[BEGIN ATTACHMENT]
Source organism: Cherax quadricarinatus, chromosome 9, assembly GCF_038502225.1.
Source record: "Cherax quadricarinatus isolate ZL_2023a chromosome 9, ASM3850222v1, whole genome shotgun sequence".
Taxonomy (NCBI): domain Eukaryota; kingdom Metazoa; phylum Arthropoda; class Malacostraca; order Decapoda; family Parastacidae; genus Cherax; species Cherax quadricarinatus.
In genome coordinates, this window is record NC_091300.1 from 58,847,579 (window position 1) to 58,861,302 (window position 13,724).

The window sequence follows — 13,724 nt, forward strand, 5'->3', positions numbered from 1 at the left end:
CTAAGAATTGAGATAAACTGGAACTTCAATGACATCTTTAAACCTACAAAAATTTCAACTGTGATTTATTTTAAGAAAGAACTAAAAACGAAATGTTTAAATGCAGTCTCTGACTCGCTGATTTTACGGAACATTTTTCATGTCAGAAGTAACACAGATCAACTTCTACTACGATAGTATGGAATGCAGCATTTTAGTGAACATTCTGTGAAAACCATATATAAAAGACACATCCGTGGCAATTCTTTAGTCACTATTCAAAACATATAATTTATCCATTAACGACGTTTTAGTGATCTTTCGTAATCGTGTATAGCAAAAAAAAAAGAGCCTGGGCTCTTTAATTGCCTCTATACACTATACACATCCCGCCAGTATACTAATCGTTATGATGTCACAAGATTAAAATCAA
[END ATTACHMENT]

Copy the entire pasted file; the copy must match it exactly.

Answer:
Source organism: Cherax quadricarinatus, chromosome 9, assembly GCF_038502225.1.
Source record: "Cherax quadricarinatus isolate ZL_2023a chromosome 9, ASM3850222v1, whole genome shotgun sequence".
Taxonomy (NCBI): domain Eukaryota; kingdom Metazoa; phylum Arthropoda; class Malacostraca; order Decapoda; family Parastacidae; genus Cherax; species Cherax quadricarinatus.
In genome coordinates, this window is record NC_091300.1 from 58,847,579 (window position 1) to 58,861,302 (window position 13,724).

The window sequence follows — 13,724 nt, forward strand, 5'->3', positions numbered from 1 at the left end:
CTAAGAATTGAGATAAACTGGAACTTCAATGACATCTTTAAACCTACAAAAATTTCAACTGTGATTTATTTTAAGAAAGAACTAAAAACGAAATGTTTAAATGCAGTCTCTGACTCGCTGATTTTACGGAACATTTTTCATGTCAGAAGTAACACAGATCAACTTCTACTACGATAGTATGGAATGCAGCATTTTAGTGAACATTCTGTGAAAACCATATATAAAAGACACATCCGTGGCAATTCTTTAGTCACTATTCAAAACATATAATTTATCCATTAACGACGTTTTAGTGATCTTTCGTAATCGTGTATAGCAAAAAAAAAAGAGCCTGGGCTCTTTAATTGCCTCTATACACTATACACATCCCGCCAGTATACTAATCGTTATGATGTCACAAGATTAAAATCAA